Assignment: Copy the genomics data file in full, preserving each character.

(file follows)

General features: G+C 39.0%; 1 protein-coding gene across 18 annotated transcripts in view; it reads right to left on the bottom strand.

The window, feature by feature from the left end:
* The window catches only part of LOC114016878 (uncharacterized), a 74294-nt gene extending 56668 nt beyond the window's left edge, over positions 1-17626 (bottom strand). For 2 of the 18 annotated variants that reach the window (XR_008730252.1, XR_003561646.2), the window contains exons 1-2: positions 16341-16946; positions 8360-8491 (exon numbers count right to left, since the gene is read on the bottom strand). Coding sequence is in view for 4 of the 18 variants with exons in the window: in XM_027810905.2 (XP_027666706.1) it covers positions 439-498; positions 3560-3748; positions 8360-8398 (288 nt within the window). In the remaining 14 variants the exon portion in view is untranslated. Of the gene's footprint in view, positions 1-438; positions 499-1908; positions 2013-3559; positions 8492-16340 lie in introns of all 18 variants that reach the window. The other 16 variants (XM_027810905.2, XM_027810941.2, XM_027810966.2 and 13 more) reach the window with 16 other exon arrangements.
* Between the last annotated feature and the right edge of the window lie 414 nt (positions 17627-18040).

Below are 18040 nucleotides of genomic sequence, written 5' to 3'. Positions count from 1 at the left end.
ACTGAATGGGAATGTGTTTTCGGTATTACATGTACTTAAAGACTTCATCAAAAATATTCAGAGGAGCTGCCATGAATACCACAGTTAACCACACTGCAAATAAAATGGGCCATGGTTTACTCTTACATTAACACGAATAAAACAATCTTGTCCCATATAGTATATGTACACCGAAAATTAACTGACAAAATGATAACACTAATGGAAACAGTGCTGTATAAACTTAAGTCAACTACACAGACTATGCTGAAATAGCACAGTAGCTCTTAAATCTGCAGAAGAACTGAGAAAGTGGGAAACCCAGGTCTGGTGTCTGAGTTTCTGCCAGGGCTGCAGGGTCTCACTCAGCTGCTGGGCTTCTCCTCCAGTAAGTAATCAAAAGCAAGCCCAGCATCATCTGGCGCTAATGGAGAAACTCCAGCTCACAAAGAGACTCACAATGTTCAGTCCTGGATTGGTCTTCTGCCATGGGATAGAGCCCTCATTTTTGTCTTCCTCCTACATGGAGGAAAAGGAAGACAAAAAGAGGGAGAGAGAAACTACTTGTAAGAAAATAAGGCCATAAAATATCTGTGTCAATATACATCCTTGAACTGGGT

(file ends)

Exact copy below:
General features: G+C 39.0%; 1 protein-coding gene across 18 annotated transcripts in view; it reads right to left on the bottom strand.

The window, feature by feature from the left end:
* The window catches only part of LOC114016878 (uncharacterized), a 74294-nt gene extending 56668 nt beyond the window's left edge, over positions 1-17626 (bottom strand). For 2 of the 18 annotated variants that reach the window (XR_008730252.1, XR_003561646.2), the window contains exons 1-2: positions 16341-16946; positions 8360-8491 (exon numbers count right to left, since the gene is read on the bottom strand). Coding sequence is in view for 4 of the 18 variants with exons in the window: in XM_027810905.2 (XP_027666706.1) it covers positions 439-498; positions 3560-3748; positions 8360-8398 (288 nt within the window). In the remaining 14 variants the exon portion in view is untranslated. Of the gene's footprint in view, positions 1-438; positions 499-1908; positions 2013-3559; positions 8492-16340 lie in introns of all 18 variants that reach the window. The other 16 variants (XM_027810905.2, XM_027810941.2, XM_027810966.2 and 13 more) reach the window with 16 other exon arrangements.
* Between the last annotated feature and the right edge of the window lie 414 nt (positions 17627-18040).

Below are 18040 nucleotides of genomic sequence, written 5' to 3'. Positions count from 1 at the left end.
ACTGAATGGGAATGTGTTTTCGGTATTACATGTACTTAAAGACTTCATCAAAAATATTCAGAGGAGCTGCCATGAATACCACAGTTAACCACACTGCAAATAAAATGGGCCATGGTTTACTCTTACATTAACACGAATAAAACAATCTTGTCCCATATAGTATATGTACACCGAAAATTAACTGACAAAATGATAACACTAATGGAAACAGTGCTGTATAAACTTAAGTCAACTACACAGACTATGCTGAAATAGCACAGTAGCTCTTAAATCTGCAGAAGAACTGAGAAAGTGGGAAACCCAGGTCTGGTGTCTGAGTTTCTGCCAGGGCTGCAGGGTCTCACTCAGCTGCTGGGCTTCTCCTCCAGTAAGTAATCAAAAGCAAGCCCAGCATCATCTGGCGCTAATGGAGAAACTCCAGCTCACAAAGAGACTCACAATGTTCAGTCCTGGATTGGTCTTCTGCCATGGGATAGAGCCCTCATTTTTGTCTTCCTCCTACATGGAGGAAAAGGAAGACAAAAAGAGGGAGAGAGAAACTACTTGTAAGAAAATAAGGCCATAAAATATCTGTGTCAATATACATCCTTGAACTGGGT